Opinion Columnists 13 Mar 2016 What middle-class En ...
Aakar Patel is a senior journalist and columnist

What middle-class English does to us?

Published Mar 13, 2016, 12:58 am IST
Updated Mar 13, 2016, 12:58 am IST
The penetration of the middle class Indian into the classical culture of Europe is limited.
Representational image
 Representational image

In one way, India is a unique nation. It is the only major country whose elite speaks a language that is not their own, and that is different from that of its masses. This is true of Delhi, Mumbai, Bengaluru, Chennai, Hyderabad and any other major city. By elite I me-an the urban middle class which dominates the economic agenda and the national news agenda, despite being a minority.

Government data says only five crore Indians have passports, meaning five per cent of the population. My guess is this is a much larger number than those Indians for whom English is their first language. These people may be able to speak their “mother tongue”, whether Hindi, Gujarati, Tamil, Marathi, Telugu, Oriya or Kannada, but they do not speak it well. They may be able to read its alphabet, but they do not read literature or news in “mother tongue”. Except for music, their cultural preference, such as TV serials or cinema, is for content in English.


It could be said that English has been spoken and written long enough by Indians for it to be now considered an Indian language. I accept that conditionally, and will point out that the English that is spoken on our TV channels and written in our media is a crude version of the real thing. So what are the ways in which this English dominance affects us?

The first aspect is the way that the anxieties of the urban middle class dominate national priorities. Our media is more likely to be focused on things like sloganeering by students than by deaths through malnutrition. It is unclear how many Indians are directly affected by anti-national slogans. We may feel upset by them, but they are only words. Malnutrition kills five lakh Indian children a year, every year, but it is not the subject of angry TV debate because it doesn’t affect the English-speaking middle class.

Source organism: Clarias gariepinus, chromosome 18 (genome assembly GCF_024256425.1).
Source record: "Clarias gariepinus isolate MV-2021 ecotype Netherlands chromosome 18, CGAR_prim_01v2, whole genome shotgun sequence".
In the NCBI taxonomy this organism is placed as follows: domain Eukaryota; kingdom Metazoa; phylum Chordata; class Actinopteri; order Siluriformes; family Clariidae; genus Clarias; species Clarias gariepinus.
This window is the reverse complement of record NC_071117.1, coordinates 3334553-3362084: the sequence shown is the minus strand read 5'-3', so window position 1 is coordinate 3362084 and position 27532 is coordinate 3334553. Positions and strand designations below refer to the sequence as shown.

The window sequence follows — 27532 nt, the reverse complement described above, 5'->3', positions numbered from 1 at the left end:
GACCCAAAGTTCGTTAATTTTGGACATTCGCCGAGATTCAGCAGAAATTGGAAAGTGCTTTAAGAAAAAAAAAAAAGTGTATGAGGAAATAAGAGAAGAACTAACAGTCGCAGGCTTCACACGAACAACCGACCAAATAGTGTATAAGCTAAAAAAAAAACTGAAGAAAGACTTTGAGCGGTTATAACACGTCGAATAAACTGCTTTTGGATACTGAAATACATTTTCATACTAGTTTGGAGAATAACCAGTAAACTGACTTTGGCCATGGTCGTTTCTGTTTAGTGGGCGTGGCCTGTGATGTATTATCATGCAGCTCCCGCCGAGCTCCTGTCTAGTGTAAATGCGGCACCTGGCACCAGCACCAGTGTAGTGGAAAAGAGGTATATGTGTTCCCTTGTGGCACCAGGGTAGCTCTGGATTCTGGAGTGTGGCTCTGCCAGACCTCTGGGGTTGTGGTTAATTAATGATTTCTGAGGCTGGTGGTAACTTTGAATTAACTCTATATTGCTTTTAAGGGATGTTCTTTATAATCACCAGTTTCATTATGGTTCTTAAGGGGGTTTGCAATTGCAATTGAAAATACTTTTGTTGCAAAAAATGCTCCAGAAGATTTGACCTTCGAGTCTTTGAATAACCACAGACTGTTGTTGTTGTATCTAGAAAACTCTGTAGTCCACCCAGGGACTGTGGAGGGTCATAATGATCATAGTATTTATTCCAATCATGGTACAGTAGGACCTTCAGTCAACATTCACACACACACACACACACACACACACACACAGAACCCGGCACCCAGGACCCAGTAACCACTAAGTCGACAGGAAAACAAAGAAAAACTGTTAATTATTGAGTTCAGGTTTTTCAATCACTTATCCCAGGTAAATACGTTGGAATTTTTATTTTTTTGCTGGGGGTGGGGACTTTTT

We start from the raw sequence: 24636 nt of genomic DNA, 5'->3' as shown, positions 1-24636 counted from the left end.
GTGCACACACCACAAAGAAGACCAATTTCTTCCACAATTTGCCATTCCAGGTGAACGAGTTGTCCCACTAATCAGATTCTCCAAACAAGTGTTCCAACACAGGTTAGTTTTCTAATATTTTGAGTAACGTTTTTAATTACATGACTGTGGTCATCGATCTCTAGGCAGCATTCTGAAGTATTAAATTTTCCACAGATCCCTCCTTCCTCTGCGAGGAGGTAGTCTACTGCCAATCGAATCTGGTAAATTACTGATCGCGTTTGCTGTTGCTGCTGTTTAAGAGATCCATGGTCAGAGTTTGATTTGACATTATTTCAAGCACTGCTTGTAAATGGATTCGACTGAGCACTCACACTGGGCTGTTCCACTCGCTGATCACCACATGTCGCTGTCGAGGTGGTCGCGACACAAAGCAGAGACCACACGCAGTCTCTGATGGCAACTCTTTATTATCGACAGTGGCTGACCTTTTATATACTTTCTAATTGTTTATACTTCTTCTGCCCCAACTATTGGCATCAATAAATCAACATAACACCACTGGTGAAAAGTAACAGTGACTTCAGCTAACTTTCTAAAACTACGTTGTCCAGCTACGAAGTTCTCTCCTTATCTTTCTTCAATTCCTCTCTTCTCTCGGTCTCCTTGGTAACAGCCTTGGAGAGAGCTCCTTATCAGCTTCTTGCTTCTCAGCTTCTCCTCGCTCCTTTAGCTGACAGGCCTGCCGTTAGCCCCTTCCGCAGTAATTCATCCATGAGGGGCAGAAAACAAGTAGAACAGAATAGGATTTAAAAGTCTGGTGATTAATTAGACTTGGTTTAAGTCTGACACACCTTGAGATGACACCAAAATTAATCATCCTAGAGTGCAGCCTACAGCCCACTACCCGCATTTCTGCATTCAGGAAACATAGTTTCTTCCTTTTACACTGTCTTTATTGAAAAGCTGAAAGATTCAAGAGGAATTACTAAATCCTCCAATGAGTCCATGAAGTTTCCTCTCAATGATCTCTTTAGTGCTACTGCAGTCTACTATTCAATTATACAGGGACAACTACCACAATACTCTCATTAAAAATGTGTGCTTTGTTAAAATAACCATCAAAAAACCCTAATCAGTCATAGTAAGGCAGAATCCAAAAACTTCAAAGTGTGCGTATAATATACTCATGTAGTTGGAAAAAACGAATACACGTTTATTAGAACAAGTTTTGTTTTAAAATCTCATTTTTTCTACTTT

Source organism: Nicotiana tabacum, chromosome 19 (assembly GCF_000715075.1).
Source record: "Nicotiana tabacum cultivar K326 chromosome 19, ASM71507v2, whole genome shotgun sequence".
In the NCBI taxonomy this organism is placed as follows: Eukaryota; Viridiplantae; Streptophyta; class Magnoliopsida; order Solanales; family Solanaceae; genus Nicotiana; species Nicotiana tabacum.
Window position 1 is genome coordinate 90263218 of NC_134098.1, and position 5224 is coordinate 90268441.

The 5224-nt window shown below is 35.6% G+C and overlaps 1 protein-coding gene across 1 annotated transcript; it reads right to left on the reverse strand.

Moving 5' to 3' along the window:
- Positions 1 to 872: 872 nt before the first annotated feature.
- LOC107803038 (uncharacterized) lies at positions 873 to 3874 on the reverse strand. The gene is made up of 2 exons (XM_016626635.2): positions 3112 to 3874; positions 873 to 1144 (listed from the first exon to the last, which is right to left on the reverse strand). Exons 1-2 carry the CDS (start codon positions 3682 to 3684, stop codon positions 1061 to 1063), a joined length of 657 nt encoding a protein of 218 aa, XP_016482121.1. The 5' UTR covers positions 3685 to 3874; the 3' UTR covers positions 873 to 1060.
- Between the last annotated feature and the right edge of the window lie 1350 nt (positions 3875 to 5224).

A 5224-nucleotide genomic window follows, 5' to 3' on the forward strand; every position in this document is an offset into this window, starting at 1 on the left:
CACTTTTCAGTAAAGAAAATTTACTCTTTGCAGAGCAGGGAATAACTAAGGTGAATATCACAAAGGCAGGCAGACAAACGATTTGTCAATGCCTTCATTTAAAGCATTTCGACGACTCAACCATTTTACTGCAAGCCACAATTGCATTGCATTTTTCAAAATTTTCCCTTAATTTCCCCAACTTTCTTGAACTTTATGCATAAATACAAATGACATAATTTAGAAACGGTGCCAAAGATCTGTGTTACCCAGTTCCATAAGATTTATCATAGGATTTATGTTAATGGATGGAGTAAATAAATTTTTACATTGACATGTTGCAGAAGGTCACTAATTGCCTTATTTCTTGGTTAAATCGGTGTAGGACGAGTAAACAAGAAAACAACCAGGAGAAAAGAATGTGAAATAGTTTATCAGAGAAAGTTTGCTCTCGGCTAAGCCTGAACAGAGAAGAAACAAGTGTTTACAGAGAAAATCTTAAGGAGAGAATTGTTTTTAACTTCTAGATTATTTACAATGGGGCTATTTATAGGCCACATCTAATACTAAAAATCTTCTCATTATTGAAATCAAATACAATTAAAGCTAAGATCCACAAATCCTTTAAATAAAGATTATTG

Our economic priorities are also skewed because of this. The media is focused on the nationalistic middle class and so we can talk seriously about a Rs 1 lakh crore bullet train in a country where 30 crore live in poverty if not outright destitution. The reason for this is very simple: the poor have no voice in India. The politics of our country is affected disproportionately by this middle class.

We keep debating the Islamist threat regularly because it plays to the anxieties of the urban middle class. And, of course, Maoist extremism and separatism in the Northeast does not affect them. Because of this, soldiers who die, even accidentally, in the theatre facing Pakistan are seen as heroes. Middle class Indians know the names of many men who died here, from Saurabh Kalia to Hanumanthappa Koppad, but they will struggle to name one security man who fell in the Northeast or Chhattisgarh.


Our papers regularly feature reports of hundred of Indians dying in capsized boats, temple stampedes. We have reports of kids dying of accidentally poisoned meals at state schools, people blinded in eye camps, blinded and killed by illicit liquor. These will not be worthy of as much TV debate as slogans.
We in the Anglicised middle class are unconcerned about the vast majority of Indians. We insist on only our concerns and anxieties being debated. All other Indians are irrelevant. If this is not anti-nationalism, what is?

Let us look at another aspect of this English dominance. The penetration of the middle class Indian into the classical culture of Europe is limited. We are interested only in the popular. For instance, it is not possible to understand European culture without understanding its classical music and harmony. In India we do not have a tradition of harmony, which means two different melodies playing together at the same time. Those who observe a classical symphony concert will notice that there is no “hero”. The most important person, the conductor, does not even play an instrument: he only keeps time. All the musicians are equal, unlike in a Hindustani or Carnatic concert where there is a hierarchy.


What does this cultural equality and harmony mean to European society? Is this why they are better at real team sports like football? Indians will not know this. Their only interest in the West is pop music and Twitter. It is not a deep or meaningful engagement. It is superficial and ultimately meaningless. Yes, it’s true that there are many advantages to Indians knowing English. The chief one is economic, though here the benefits are mainly to the middle class. But the damage that the English-speaking middle class has done to our national conversation, our priorities and our agenda is immense and cannot be undone.